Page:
Sunday, August 17, 2014

Another approach to having data available, standardized and accessible: who cares?

I once went to a talk by someone who spent most of their seminar talking about a platform they had created for integrating and processing data of all different kinds (primarily microarray). After the talk, a Very Wise Colleague of mine and I were chatting with the speaker, and I said something to the effect of “Yeah, it’s so crazy how much effort it takes to deal with other people’s datasets” and both the speaker and I nodded vigorously while Very Wise Colleague smiled a little. Then he said, “Well, you know, another approach to this problem is to just not care.” Now, Very Wise Colleague has forgotten more about this field than I’ve ever learned (times 10), so I have spent the last several years pondering this statement. And I think that as time has gone on and I’ve become at least somewhat less unwise, I think I largely agree with Very Wise Colleague.

I realize this is a less than fashionable point of view these days, especially amongst the “open everything” crowd (heavy overlap with the genomics crowd). I think this largely stems from some very particular aspects of genomics data that are dangerous to generalize to the broader scientific community. So let’s start with a very important exception to my argument and then work from there: the human genome. I think our lab uses the human genome on pretty much a daily basis. Mouse genome as well. As such, it is super handy that the data is available and easily accessed and manipulated because we need the data as a resource of specific important information that does not change or (substantially) improve with time or technology.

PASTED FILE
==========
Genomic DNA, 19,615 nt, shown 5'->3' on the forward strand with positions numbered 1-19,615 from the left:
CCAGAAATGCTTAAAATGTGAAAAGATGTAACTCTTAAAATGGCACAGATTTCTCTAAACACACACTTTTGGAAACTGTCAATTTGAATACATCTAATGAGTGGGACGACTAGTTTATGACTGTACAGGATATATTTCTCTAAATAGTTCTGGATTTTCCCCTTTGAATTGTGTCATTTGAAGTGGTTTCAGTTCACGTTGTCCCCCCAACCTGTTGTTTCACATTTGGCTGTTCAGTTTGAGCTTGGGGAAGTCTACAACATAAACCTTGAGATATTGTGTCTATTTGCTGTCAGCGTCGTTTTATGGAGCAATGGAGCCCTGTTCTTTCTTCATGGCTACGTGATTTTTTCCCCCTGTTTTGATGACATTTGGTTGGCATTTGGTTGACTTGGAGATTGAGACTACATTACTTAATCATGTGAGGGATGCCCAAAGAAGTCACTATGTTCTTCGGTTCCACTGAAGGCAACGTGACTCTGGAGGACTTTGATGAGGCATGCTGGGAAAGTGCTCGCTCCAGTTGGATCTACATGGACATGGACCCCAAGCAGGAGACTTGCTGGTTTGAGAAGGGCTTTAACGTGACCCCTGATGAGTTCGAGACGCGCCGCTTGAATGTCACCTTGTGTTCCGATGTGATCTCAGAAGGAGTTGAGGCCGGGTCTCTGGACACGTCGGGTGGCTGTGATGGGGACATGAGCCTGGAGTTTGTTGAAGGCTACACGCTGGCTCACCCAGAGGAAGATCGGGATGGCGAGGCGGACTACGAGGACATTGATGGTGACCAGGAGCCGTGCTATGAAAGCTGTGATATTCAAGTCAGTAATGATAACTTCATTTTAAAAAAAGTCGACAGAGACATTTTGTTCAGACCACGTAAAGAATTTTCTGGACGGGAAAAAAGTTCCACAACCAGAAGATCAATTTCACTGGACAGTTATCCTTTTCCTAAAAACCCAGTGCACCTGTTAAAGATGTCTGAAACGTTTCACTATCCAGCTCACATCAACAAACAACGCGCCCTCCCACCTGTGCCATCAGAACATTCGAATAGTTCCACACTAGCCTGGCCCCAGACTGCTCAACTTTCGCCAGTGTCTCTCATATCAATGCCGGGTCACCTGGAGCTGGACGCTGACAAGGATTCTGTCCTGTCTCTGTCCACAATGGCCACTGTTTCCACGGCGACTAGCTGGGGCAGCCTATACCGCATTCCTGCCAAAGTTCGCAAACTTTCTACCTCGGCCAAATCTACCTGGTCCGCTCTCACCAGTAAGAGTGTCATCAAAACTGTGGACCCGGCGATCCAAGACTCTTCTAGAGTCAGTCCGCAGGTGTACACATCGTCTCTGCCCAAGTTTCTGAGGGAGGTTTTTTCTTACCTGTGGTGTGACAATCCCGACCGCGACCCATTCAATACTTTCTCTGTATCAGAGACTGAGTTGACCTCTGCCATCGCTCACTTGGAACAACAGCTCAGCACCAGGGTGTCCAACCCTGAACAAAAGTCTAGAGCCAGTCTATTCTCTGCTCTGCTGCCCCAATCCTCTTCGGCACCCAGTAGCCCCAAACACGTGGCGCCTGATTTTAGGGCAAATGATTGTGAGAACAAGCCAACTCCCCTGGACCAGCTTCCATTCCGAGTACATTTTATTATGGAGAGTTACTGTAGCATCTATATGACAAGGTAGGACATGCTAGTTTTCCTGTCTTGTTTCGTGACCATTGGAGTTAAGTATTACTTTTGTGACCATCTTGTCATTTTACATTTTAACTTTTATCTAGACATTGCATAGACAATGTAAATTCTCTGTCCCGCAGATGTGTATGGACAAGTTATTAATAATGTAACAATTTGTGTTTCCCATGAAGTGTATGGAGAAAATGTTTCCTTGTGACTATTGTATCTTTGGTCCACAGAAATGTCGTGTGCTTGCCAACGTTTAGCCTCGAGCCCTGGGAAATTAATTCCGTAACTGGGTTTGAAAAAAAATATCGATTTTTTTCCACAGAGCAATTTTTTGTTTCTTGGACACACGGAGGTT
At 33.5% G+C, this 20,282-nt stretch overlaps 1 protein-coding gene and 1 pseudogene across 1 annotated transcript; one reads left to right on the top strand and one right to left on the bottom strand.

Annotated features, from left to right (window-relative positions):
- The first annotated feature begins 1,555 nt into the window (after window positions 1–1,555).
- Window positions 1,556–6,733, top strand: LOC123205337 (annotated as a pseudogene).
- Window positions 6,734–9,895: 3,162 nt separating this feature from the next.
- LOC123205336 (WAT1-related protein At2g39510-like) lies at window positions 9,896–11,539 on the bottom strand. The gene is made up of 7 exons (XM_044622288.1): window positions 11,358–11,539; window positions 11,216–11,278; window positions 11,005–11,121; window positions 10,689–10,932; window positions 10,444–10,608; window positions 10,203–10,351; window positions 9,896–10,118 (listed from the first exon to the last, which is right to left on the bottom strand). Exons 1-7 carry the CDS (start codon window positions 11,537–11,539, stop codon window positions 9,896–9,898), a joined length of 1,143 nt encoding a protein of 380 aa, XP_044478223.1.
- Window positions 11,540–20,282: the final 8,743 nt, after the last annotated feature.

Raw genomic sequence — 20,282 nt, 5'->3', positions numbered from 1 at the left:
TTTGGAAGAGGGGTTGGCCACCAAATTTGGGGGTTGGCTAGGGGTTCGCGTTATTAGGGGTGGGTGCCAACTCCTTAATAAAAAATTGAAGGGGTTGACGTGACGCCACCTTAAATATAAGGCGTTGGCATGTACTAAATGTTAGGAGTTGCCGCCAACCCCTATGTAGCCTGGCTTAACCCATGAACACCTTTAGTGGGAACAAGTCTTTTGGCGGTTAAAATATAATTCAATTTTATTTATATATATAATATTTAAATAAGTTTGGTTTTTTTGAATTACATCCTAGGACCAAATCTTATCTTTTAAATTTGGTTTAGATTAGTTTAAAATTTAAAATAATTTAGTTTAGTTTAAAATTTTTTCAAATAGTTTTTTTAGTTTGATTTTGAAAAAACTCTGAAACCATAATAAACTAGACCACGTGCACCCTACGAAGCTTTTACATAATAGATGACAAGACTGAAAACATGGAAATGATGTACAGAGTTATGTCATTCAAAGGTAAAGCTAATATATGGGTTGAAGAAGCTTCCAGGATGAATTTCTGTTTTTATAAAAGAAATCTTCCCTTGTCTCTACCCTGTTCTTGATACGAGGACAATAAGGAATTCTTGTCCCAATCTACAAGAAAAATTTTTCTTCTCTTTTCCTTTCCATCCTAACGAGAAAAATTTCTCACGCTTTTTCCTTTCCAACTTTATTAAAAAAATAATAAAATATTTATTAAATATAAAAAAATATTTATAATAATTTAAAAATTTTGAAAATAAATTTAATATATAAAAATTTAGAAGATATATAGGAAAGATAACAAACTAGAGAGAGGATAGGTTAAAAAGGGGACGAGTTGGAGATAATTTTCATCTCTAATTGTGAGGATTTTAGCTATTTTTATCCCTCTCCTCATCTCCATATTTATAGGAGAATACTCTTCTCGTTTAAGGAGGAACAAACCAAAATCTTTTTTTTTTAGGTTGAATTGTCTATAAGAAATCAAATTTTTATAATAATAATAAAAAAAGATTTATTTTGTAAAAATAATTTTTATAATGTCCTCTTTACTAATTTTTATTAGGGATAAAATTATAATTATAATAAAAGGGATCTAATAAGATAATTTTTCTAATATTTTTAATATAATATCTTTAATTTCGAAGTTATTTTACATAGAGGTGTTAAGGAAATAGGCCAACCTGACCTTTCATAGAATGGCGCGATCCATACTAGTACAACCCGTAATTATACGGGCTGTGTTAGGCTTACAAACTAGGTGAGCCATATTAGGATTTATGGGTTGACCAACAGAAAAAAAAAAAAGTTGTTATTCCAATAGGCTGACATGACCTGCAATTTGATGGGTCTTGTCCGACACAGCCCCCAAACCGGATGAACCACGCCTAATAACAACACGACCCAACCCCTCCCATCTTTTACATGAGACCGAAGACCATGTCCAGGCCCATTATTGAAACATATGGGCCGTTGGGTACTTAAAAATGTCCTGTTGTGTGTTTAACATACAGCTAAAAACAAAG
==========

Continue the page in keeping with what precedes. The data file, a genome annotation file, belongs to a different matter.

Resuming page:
I think this is only true of a very small subset of research, though, and leads to the following bigger question: when The Man is paying for research, what are they paying for? In the case of the genome, I think the idea is that they are paying for a valuable set of data that is reasonably finalized and important to the broader scientific endeavor. Same could be said for genomes of other species, or for measuring the melting points of various metals, crystal structures, motions of celestial bodies, etc.–basically anything in which the data yields a reasonably final value of interest. For most other research, though, The Man is paying us to generate scientific insight, not data. Think about virtually every important result in biomedical science from the past however long. Like how mutations to certain genes cause cells to proliferate uncontrollably (i.e., genes cause cancer). Do we really need the original data for any reason? At this point, no. Would anyone at the time have needed the original data for any reason? Maybe a few people who wanted to trade notes on a thing or two, but that’s about it. The main point of the work is the scientific insight one gains from it, which will hopefully stand the test of time. Standing the test of time, by the way, means independent verification of your conclusions (not data) in others labs in other systems. Whether or not you make your data standardized and easily accessible makes no real difference in this context.